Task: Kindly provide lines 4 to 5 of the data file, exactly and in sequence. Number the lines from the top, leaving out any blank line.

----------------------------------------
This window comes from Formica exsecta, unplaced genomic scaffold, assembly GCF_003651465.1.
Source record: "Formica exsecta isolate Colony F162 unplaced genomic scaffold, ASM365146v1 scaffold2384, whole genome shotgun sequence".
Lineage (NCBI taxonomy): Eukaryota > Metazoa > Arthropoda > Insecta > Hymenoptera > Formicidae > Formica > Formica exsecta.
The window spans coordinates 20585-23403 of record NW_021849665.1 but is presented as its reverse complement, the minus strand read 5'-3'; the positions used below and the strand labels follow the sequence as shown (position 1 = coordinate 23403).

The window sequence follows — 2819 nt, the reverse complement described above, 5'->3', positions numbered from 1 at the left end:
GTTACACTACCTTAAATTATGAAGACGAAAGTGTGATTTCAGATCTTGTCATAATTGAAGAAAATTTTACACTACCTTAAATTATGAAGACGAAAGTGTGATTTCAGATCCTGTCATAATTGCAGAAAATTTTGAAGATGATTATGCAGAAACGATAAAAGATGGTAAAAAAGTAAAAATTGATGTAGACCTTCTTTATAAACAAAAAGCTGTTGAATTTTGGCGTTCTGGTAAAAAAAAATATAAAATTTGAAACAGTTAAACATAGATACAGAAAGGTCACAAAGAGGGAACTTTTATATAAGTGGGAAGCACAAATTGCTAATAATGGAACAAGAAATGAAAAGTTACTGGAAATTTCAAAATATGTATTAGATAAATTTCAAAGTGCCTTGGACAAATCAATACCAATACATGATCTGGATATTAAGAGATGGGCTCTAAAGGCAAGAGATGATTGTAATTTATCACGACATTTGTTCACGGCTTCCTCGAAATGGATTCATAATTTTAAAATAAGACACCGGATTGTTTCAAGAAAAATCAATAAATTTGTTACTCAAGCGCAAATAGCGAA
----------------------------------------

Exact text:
The window spans coordinates 20585-23403 of record NW_021849665.1 but is presented as its reverse complement, the minus strand read 5'-3'; the positions used below and the strand labels follow the sequence as shown (position 1 = coordinate 23403).

The window sequence follows — 2819 nt, the reverse complement described above, 5'->3', positions numbered from 1 at the left end: